Sitting quietly in a corner of Port City Java, Jamie Mottram looks no different than any other coffee drinker tapping away on a laptop. With earphones and dark-rimmed glasses, eyes in constant motion, Mottram is anonymous. His work, however, is not.
Mottram is the managing editor of blogs for Yahoo, the No. 1 site with original content on the Internet. As Mottram clicks and types, his decisions affect the content more than 30 million people view every day. And for more than three years he has called Wilmington home.
“I could work from anywhere and always wanted to live at the beach,” Mottram said. “It was a combination of the allure of the beach, liking downtown, and affordability, so we made the move. There was not much downside.”
Unknowingly, Mottram also embodies the Cape Fear Future movement.
“He’s an example of the types of people we want to attract here,” said Sallie Smyth, the programs director of Cape Fear Future, an initiative to grow the knowledge sector of the local economy. “He’s definitely sort of the poster boy for many different sectors. We are always looking to engage innovating new entrepreneurs.”
Mottram and his wife moved to Wilmington in 2008, and their 2-year-old daughter Elynor was born at New Hanover Regional Medical Center. In October the couple is expecting a baby boy.
“Cities like Wilmington are only going to become more attractive as the world goes digital. Wilmington is unique because of the huge creative community,” Mottram said.
“Walking around downtown, you can forget you’re in the South and almost feel like you’re in a borough in New York. Combine all the college students, artists, hipsters, the convergence of all these things makes it more and more attractive to virtual and online workers. Digital work will continue to increase, and attractive places will attract those workers.”
Mottram left AOL for Yahoo in the fall of 2007; at the time Yahoo was the second-ranked Internet source for sports, behind www.espn.com. Today, with Mottram on board, Yahoo is the No. 1 destination for sports on the web, outranking ESPN the last 30 months.
“Coming to Yahoo, I felt like I could recreate, make it better and work on a much larger scale. I had a good thing at AOL, but I think
I had a potentially great thing at Yahoo. The blogs didn’t build the entire audience, but blogs put them over the top,” Mottram said.
“More than anyone, Jamie understands what works on the Internet,” said Dan Steinberg, a popular blogger at The Washington Post.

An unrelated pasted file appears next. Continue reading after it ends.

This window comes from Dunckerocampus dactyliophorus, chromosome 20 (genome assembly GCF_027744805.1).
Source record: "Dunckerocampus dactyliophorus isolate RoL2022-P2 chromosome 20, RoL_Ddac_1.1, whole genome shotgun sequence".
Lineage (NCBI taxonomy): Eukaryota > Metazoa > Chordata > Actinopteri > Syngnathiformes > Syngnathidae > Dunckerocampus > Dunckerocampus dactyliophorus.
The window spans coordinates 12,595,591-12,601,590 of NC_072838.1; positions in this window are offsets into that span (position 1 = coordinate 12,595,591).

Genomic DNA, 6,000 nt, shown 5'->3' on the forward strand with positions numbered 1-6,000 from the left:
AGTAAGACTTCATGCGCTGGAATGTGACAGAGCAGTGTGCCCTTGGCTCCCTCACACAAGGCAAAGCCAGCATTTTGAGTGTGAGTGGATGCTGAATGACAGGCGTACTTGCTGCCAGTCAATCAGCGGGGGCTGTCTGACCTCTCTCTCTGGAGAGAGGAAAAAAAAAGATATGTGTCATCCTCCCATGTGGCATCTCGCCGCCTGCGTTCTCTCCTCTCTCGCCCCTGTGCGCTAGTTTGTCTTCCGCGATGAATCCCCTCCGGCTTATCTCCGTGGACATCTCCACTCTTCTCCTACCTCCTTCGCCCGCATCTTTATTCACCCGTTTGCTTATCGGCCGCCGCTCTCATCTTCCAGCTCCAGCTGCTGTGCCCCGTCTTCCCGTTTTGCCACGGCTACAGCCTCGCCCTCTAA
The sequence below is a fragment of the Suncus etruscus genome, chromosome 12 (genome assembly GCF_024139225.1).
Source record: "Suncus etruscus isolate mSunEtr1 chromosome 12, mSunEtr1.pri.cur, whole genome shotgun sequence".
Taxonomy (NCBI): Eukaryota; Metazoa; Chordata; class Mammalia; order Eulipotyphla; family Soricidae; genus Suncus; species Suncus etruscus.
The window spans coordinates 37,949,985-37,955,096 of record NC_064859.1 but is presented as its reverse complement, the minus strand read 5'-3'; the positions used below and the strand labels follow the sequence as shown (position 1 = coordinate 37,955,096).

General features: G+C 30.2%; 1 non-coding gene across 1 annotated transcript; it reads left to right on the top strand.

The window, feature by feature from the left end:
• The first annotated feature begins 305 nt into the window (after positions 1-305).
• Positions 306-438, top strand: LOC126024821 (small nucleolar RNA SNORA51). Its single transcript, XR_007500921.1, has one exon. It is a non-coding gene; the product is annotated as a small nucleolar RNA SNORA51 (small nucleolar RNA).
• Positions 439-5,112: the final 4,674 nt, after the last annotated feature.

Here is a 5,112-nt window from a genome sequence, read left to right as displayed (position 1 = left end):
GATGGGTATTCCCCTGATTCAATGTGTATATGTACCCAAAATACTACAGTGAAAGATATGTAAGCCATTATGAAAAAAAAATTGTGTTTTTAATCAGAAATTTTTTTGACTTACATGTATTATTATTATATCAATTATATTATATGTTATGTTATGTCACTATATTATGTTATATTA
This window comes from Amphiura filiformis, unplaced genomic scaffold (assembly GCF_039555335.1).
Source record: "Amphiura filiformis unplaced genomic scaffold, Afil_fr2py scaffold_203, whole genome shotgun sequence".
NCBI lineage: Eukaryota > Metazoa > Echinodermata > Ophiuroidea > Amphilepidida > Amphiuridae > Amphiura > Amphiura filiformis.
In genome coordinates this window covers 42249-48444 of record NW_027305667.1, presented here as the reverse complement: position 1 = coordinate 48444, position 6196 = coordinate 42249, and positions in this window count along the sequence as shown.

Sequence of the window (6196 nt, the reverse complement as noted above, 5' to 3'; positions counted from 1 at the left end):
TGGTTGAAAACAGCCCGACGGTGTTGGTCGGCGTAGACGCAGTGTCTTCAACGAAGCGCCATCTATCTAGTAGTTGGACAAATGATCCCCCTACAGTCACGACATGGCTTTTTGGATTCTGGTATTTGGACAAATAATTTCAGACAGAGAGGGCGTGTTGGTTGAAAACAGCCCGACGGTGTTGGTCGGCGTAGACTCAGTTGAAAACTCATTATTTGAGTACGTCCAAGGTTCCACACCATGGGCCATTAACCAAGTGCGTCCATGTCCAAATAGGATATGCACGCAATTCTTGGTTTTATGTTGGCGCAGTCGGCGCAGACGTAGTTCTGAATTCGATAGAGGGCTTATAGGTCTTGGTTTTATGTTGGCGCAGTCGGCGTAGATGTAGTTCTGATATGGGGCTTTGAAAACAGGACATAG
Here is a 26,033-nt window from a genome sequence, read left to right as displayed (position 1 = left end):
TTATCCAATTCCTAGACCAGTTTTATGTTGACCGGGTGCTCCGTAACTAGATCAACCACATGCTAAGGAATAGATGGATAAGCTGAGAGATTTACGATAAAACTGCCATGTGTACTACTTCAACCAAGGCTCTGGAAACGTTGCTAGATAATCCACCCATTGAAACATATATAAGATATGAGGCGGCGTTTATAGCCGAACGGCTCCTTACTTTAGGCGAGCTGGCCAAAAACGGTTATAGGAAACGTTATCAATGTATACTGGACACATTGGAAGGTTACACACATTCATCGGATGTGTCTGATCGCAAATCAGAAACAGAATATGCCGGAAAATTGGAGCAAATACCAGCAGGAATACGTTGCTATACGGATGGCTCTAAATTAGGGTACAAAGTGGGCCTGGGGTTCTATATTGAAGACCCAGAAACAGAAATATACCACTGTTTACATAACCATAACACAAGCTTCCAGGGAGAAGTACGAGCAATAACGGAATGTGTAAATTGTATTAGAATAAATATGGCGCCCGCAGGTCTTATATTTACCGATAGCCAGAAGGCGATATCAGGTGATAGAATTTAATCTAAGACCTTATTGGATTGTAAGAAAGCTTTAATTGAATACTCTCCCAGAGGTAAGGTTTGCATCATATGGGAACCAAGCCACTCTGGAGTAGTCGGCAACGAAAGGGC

“If you want a model of how to create something successful on the Internet, just do what Jamie is doing.”
Yahoo agrees. Last year, Mottram was promoted to managing editor of blogs, placing him in the driver’s seat of a growing media colossus. Yahoo is expanding original content to include news, politics, entertainment and finance, with Mottram and former LA Times editor Dave Morgan overseeing the expansion.
Morgan, the executive editor for North America, hired Mottram at Yahoo. Morgan calls Mottram, “a huge asset. In addition to what he’s already done at sports, he’s still got quite a lot on his plate. The main thing is he is a very valuable partner in what we’re building.”
Mottram’s quantifiable impact on Yahoo is staggering. Yahoo.com is the fourth ranked web site in the world according to Alexa rankings. In the first quarter of 2010, Yahoo made more than $1.5 billion. Yahoo is now the No. 1 news site in the country and display advertising has increased more than 20 percent.
For now, Mottram has no plans to open an office in Wilmington or hire a local workforce. In time, he could see that happening, but for now his staff works all over the country.
Embracing his new home, Mottram has taken up surfing and can be found early mornings in the surf at Wrightsville Beach. Sporting a two-inch scar on his left bicep, Mottram proudly tells the story of riding a wave in a changing tide. His board spiked nose-first into the sand, and the back end of the board shot back, directly into his arm, opening up the gash. “I could never do that back in D.C.” Mottram said with a smirk.
He sees his future in Wilmington, despite one complaint. Frequently Mottram needs to travel to New York or Los Angeles, and the lack of flight options leave him wanting.
Though flights to the West Coast may be lacking, Mottram is happy with his decision to move to Wilmington. He and his wife have tripled their square footage for the same cost as their one-bedroom condo in Arlington, Va.
“We think it’s a great place,” Mottram said. “We don’t know much about the schools since our kids are so young, but, in general, Wilmington is a great place for kids.”
Like that, with the eyes of millions around the world engaged in a digital world of his creation, Mottram focuses his eyes back on the computer screen. Other patrons glance by, not noticing perhaps the most influential man in Wilmington. Nobody does. Yet.
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